FN Evolys Light Machine Gun

TacHacker – Helmet Assault Ghillie

TNVC’s Augee Kim recently shared his Helmet Assault Ghillie DIY project on social media. Here it is, in case you missed it.

Recent little project of mine that I’m calling the “Helmet Assault Ghillie,” or “HAG.”

Inspired by WWII-era “net” helmet covers, I wanted a quick and easy way to attach and remove camouflage scrim to a helmet, while still retaining full functionality of critical components like the helmet rails/rail-mounted accessories, Core Survival Hel-Star 6 IFF strobes, external power connectors, retention systems, etc.

The base is a 550 cord net secured to the helmet using shock cord and clipped on to the helmet clips included with the Ops-Core Step-In Visor (the kit actually includes all the needed clips—two long ones for Super High Cut configuration rails as well as two short ones for High Cut/XP configuration rails, I just installed both), to which I used jute twine to tie on manufactured camouflage net as well as cut strips of Multicam mesh material, but you could also tie or tuck any foliage, burlap, or other material to it as well.

The final product gives me full function (including being able to change batteries in the external battery pack by unhooking the back of the HAG) of all my helmet-mounted systems, while, in my opinion, effectively breaking up the outline of the helmet and providing effective (and matching—tacti-fashion is important too) additional camouflage that is non-permanent, and quick and easy to attach and remove.

13 Responses to “TacHacker – Helmet Assault Ghillie”

  1. jbgleason says:

    I was at Ft. Campbell two weeks ago and was surprised to see a bunch of the 101st guys rocking helmets outfitted like this.

    • James says:

      Getting back to “the basics”, kinda wonder what people’s take on it is- garrison/peace-time BS or legitimate training/ equipment deficiency being addressed.

      • ThatBlueFalcon says:

        Probably both. Less perceived usefulness for personal camouflage in OIEF/OEF, even though the mountains of Afghanistan had plenty of vegetation up to the tree lines.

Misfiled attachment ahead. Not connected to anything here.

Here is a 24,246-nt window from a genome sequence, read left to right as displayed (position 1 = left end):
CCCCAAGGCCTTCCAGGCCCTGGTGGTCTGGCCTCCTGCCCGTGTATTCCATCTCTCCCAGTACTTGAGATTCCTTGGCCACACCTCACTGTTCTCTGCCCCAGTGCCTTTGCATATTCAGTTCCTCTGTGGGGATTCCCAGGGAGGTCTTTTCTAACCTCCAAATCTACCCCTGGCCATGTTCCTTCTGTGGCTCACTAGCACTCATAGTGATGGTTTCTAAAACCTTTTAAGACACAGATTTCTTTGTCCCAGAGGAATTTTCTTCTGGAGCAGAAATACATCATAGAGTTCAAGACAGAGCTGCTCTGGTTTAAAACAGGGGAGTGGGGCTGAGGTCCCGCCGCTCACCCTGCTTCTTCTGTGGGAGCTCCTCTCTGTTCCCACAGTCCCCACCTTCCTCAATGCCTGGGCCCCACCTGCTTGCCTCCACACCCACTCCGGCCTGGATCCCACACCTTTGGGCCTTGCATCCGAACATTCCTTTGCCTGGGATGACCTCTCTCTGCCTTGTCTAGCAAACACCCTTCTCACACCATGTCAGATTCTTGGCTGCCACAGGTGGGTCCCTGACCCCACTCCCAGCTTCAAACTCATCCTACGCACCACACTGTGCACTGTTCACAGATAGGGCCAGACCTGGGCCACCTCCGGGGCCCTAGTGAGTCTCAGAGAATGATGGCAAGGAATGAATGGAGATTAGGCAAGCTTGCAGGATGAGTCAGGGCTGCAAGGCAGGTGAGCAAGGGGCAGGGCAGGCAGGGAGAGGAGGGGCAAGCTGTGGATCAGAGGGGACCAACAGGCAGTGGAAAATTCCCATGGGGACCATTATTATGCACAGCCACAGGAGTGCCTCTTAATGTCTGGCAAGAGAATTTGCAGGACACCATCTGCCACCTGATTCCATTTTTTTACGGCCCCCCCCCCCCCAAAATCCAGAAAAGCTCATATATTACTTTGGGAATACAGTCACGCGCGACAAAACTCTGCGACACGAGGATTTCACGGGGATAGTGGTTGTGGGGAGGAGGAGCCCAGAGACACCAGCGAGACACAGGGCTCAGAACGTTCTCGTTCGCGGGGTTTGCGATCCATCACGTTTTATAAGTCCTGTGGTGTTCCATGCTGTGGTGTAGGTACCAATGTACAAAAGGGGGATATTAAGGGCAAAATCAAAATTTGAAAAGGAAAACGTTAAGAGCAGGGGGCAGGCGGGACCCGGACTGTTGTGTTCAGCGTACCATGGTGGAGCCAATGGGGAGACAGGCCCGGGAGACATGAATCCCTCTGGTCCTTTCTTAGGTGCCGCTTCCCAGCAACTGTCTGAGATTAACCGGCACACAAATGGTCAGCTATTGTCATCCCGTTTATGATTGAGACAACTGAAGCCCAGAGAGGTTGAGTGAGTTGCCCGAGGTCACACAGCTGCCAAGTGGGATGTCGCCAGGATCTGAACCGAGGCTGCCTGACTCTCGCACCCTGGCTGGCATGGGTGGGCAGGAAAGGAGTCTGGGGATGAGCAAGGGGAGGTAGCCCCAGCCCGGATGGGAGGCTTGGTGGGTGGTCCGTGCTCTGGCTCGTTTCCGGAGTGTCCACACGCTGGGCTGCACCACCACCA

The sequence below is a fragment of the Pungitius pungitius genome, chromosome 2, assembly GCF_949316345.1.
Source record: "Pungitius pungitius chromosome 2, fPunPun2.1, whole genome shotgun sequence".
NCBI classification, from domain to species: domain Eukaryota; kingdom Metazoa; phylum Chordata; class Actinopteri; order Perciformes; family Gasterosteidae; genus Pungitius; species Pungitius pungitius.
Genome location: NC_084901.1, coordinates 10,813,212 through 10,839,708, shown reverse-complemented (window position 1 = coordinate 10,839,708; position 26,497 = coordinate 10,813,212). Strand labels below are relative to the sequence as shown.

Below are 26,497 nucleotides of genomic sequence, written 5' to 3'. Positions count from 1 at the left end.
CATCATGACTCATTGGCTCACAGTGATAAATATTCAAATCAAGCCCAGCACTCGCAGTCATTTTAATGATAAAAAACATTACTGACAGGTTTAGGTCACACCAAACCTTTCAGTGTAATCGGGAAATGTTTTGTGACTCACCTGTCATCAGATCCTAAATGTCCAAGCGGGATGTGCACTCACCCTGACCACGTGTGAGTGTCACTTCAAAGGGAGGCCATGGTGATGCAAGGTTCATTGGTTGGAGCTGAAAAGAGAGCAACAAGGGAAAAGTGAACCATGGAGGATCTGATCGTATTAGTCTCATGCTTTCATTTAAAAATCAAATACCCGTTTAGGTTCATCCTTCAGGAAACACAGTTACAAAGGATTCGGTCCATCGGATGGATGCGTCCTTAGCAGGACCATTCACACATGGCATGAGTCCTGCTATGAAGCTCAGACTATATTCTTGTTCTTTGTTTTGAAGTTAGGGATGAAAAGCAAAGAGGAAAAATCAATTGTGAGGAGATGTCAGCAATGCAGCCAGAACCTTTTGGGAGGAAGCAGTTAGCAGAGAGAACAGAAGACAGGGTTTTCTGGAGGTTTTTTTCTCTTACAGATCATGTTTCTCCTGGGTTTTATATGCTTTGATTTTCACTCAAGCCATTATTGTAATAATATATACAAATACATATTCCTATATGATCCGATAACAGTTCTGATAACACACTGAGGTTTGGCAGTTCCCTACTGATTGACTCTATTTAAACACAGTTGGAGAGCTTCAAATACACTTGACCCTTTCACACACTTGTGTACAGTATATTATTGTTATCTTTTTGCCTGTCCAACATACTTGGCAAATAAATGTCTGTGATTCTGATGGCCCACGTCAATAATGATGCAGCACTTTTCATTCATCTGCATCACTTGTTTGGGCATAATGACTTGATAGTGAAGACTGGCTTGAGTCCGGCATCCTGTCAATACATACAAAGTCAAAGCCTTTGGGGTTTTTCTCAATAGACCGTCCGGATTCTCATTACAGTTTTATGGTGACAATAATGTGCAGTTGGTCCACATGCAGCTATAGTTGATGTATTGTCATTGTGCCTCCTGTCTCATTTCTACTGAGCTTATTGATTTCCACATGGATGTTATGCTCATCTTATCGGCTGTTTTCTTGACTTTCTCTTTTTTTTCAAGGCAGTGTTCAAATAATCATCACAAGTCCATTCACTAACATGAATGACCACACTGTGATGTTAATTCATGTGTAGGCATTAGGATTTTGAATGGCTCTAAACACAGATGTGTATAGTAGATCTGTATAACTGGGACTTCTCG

I’d argue that this sort of mindset is important for the military, right alongside counter-UAV mitigation and EM mitigation.

        • James says:

          Good point about the different wars and you could argue that the Pacific Shift could make it more important than even Afghanistan. The Marines seem to be looking at it as a whole signature management spectrum, I’m sure the Army is doing so as well.

    • Stone says:

      Ha! They were probably Rakkasans. It’s called “Iron Hair”. We had to tie burlap strips to our helmet covers similar to what some 101st predecessors did in World War 2.

  2. InvisibleOne says:

    Cut up and use some strips from a Saab ULCANS Barracuda camo net for much better multispectral camouflage. Use strips from a desert and a woodland net to get the tone & brightness just right.

    It takes about 3 layers of the netting to be invisible to a decent high resolution thermal scope like a Trijicon at close range i.e. 5-25 meters. A full body “Turkey hunters suit” is surprising light weight and very well ventilated due to the netting construction.

    If you know the two magic words to search for it’s easy to find the surplus nets online. 😉

  3. swiss says:

    History repeats itself? / what’s old is new?
    WWII, ragtops out of Fort Ord (7th I.D. 80s)
    I’m sure there are plenty of others out there.

  4. Lasse says:

    We’ve at pieces of cammie nets on our helmets for the last 5 years or so. Compared to a plain helmet cover or god forbid a bare Ops-Core it is night and day.

  5. Scott says:

    Ha what is Old is New again. We did this in the 7th (L)